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Level 3

We ran into the issue in and ultimately decided to install a private copy of the assembly in the application's installation directory instead of installing it to the GAC. I have never run into this issue with files installed anywhere else.
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Level 6

I think there are actually two issues raised in Tim's original post - one related to file versioning and one related to GAC (i.e., MS KB 905238).

In regards file versioning - I have just been in a situation where I had to move some functionality / assemblies from one 'product' to another, with the result that the go-forward product (a newer product) had a lower versioning than the original product. As a result, the old assemblies were not replaced with the new ones exactly because of what Tim originally described (i.e., new file versions less than old versions, so new files disallowed for delivery, but upgrade correctly 'uninstalls' the prior product version) - even when I tried changing the Component GUIDs. I too have been unable to find a solution to this issue - except to separately pre-uninstall the original product, or to repair after an upgrade install.

In regards GAC (MS KB 905238) - this seems to me to be a much larger, more involved issue. Our developers are moving to a GAC implementation model, so I am just starting to investigate GAC installations, and the more I see the more concerned I get! And I tend to agree with TonyLowrey that this is an MSI deficiency.

Has anyone successfully implemented a GAC targeted product which upgrades from one version to the next? If so: How did you deal with the issues indicated in MS KB 905238? Each build/release, did you have to revise version info for every file in the Installer going to the GAC? How did you produce a patch for your GAC delivered files (specifically, we use QuickPatch)?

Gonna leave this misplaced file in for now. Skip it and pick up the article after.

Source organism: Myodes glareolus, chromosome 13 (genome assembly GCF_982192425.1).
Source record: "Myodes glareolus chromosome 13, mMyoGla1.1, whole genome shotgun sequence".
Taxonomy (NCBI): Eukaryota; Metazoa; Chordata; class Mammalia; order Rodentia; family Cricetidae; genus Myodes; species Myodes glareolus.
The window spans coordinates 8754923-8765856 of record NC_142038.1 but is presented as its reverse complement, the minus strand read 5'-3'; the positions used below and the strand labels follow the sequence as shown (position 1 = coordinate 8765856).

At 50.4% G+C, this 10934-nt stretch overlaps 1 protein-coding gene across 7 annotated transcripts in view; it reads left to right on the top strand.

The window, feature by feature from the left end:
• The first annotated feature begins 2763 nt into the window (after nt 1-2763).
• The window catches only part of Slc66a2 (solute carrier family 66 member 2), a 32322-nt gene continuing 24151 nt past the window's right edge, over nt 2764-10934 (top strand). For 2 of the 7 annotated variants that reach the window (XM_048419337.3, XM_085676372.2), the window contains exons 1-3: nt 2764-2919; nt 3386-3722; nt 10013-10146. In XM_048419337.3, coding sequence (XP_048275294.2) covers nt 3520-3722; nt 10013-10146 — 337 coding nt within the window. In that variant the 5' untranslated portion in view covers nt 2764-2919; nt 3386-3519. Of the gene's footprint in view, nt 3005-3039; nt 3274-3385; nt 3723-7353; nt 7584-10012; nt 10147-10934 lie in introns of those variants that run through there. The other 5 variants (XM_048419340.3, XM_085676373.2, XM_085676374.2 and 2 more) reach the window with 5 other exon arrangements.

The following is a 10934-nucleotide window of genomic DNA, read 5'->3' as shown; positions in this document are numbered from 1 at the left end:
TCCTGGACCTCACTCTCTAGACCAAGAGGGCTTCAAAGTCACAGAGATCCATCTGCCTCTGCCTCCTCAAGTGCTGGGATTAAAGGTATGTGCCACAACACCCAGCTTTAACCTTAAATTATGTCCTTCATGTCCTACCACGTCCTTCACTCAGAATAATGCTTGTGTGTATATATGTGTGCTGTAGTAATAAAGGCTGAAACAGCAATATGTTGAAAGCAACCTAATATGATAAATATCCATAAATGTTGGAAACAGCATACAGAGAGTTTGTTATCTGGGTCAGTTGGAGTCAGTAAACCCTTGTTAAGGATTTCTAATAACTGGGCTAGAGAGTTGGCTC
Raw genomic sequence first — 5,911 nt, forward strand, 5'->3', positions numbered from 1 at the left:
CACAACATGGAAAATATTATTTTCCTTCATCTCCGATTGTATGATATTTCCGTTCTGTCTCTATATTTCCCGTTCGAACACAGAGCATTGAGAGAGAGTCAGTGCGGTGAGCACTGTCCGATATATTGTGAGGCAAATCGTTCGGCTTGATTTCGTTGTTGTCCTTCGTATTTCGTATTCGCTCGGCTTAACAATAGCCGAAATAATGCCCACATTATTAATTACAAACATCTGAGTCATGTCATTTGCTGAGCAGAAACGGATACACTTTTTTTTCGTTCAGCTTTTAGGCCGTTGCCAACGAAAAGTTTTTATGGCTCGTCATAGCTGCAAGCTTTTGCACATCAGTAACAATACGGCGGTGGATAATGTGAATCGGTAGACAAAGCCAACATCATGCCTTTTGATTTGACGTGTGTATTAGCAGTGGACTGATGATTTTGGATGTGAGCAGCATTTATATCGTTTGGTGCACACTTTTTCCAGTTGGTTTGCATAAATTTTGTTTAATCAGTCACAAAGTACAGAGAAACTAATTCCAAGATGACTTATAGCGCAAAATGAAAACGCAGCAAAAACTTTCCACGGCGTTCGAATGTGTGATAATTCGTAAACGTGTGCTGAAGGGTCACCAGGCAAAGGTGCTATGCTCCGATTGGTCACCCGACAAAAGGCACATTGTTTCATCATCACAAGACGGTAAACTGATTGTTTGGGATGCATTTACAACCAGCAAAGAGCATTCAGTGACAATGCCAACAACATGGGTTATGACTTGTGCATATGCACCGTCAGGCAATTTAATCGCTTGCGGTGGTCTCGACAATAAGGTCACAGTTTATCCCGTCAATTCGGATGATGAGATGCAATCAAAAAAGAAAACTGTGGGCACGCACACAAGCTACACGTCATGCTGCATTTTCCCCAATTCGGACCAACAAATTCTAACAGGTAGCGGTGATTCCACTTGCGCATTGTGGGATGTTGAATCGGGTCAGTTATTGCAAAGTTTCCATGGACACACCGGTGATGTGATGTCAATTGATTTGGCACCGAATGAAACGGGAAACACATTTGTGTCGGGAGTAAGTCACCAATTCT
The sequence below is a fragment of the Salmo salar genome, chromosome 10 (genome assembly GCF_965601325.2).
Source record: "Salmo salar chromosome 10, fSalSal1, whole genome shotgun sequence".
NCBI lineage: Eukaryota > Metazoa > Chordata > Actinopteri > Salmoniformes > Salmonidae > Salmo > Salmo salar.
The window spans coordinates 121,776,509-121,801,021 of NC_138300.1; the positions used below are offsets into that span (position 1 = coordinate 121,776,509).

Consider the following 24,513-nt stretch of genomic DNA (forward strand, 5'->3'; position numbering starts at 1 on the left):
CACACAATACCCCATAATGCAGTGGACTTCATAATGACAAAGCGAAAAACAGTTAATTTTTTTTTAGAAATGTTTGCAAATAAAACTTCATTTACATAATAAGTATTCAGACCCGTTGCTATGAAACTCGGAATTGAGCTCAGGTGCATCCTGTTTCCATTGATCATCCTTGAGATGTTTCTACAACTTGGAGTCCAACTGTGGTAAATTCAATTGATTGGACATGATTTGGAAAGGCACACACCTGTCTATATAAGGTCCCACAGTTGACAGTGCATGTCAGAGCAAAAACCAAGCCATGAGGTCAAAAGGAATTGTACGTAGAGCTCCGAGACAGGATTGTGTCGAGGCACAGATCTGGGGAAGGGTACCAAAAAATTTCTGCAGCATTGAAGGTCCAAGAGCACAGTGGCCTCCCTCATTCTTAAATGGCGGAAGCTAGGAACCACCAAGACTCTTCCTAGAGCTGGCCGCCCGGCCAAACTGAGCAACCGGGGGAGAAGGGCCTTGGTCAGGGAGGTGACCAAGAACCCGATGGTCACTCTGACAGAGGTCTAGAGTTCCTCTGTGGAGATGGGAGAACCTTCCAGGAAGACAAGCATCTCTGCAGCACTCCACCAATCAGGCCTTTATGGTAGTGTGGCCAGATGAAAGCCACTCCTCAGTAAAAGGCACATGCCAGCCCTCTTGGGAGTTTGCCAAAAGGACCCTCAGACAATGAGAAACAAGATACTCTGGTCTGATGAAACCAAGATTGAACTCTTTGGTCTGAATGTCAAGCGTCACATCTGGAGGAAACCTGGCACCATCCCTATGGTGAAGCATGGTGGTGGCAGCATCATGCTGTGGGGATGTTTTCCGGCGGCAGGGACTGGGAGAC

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Level 7

I keep running into this issue as well-- running a major upgrade that leaves files out because they are marked as disallowed before the installer knows everything will be uninstalled.

I wonder if there's a way to change the file key while keeping the filename the same. Windows installer documentation says "If the installer finds a file with the same name as the component's key file installed on the target location, it compares the version, date, and language of the two key files and uses file versioning rules to determine whether to install the component provided by the package." If I could change the key file, and keep the filename the same, wouldn't that let me bypass the comparison? I don't know much about key files, but the logic makes sense to me. Does anyone know if this is possible or how to do it?

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Level 7

I just tested my theory and it didn't work. I changed the key file by adding a duplicate component so that the default key file would get changed to Program.exe1 as opposed to Program.exe. I still ended up with the same problem as before.
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Level 4


We had a similiar problem, but not exactly what the OP mentioned.